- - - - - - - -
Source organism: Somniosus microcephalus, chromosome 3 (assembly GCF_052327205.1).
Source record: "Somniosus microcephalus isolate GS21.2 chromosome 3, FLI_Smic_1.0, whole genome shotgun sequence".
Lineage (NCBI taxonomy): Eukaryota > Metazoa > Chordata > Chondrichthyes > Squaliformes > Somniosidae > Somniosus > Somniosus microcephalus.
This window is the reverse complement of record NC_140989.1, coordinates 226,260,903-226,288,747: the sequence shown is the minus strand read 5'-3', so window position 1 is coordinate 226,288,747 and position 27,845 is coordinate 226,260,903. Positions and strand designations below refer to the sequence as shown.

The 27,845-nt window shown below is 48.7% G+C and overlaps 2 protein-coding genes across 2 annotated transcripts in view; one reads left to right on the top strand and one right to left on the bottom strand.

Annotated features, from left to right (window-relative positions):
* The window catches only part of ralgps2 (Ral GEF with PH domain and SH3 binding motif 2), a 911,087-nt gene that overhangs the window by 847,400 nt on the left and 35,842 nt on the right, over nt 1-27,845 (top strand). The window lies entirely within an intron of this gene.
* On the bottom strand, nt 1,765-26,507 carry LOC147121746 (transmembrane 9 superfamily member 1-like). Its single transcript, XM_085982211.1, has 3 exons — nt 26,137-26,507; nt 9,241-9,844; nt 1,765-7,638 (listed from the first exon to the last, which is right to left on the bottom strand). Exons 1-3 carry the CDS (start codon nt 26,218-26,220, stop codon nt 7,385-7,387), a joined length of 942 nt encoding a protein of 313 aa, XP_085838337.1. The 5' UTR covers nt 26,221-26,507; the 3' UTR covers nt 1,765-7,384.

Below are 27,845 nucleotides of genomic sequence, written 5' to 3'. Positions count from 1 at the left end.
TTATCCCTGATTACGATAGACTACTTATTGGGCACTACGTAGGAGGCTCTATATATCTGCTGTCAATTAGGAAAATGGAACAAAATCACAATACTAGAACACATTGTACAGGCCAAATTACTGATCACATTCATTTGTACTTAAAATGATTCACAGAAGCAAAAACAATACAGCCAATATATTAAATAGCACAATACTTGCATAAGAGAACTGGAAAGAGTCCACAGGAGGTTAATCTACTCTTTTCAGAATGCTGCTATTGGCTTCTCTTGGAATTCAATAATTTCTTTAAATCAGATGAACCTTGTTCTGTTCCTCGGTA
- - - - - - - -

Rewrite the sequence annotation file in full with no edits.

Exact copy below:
Source organism: Somniosus microcephalus, chromosome 3 (assembly GCF_052327205.1).
Source record: "Somniosus microcephalus isolate GS21.2 chromosome 3, FLI_Smic_1.0, whole genome shotgun sequence".
Lineage (NCBI taxonomy): Eukaryota > Metazoa > Chordata > Chondrichthyes > Squaliformes > Somniosidae > Somniosus > Somniosus microcephalus.
This window is the reverse complement of record NC_140989.1, coordinates 226,260,903-226,288,747: the sequence shown is the minus strand read 5'-3', so window position 1 is coordinate 226,288,747 and position 27,845 is coordinate 226,260,903. Positions and strand designations below refer to the sequence as shown.

The 27,845-nt window shown below is 48.7% G+C and overlaps 2 protein-coding genes across 2 annotated transcripts in view; one reads left to right on the top strand and one right to left on the bottom strand.

Annotated features, from left to right (window-relative positions):
* The window catches only part of ralgps2 (Ral GEF with PH domain and SH3 binding motif 2), a 911,087-nt gene that overhangs the window by 847,400 nt on the left and 35,842 nt on the right, over nt 1-27,845 (top strand). The window lies entirely within an intron of this gene.
* On the bottom strand, nt 1,765-26,507 carry LOC147121746 (transmembrane 9 superfamily member 1-like). Its single transcript, XM_085982211.1, has 3 exons — nt 26,137-26,507; nt 9,241-9,844; nt 1,765-7,638 (listed from the first exon to the last, which is right to left on the bottom strand). Exons 1-3 carry the CDS (start codon nt 26,218-26,220, stop codon nt 7,385-7,387), a joined length of 942 nt encoding a protein of 313 aa, XP_085838337.1. The 5' UTR covers nt 26,221-26,507; the 3' UTR covers nt 1,765-7,384.

Below are 27,845 nucleotides of genomic sequence, written 5' to 3'. Positions count from 1 at the left end.
TTATCCCTGATTACGATAGACTACTTATTGGGCACTACGTAGGAGGCTCTATATATCTGCTGTCAATTAGGAAAATGGAACAAAATCACAATACTAGAACACATTGTACAGGCCAAATTACTGATCACATTCATTTGTACTTAAAATGATTCACAGAAGCAAAAACAATACAGCCAATATATTAAATAGCACAATACTTGCATAAGAGAACTGGAAAGAGTCCACAGGAGGTTAATCTACTCTTTTCAGAATGCTGCTATTGGCTTCTCTTGGAATTCAATAATTTCTTTAAATCAGATGAACCTTGTTCTGTTCCTCGGTA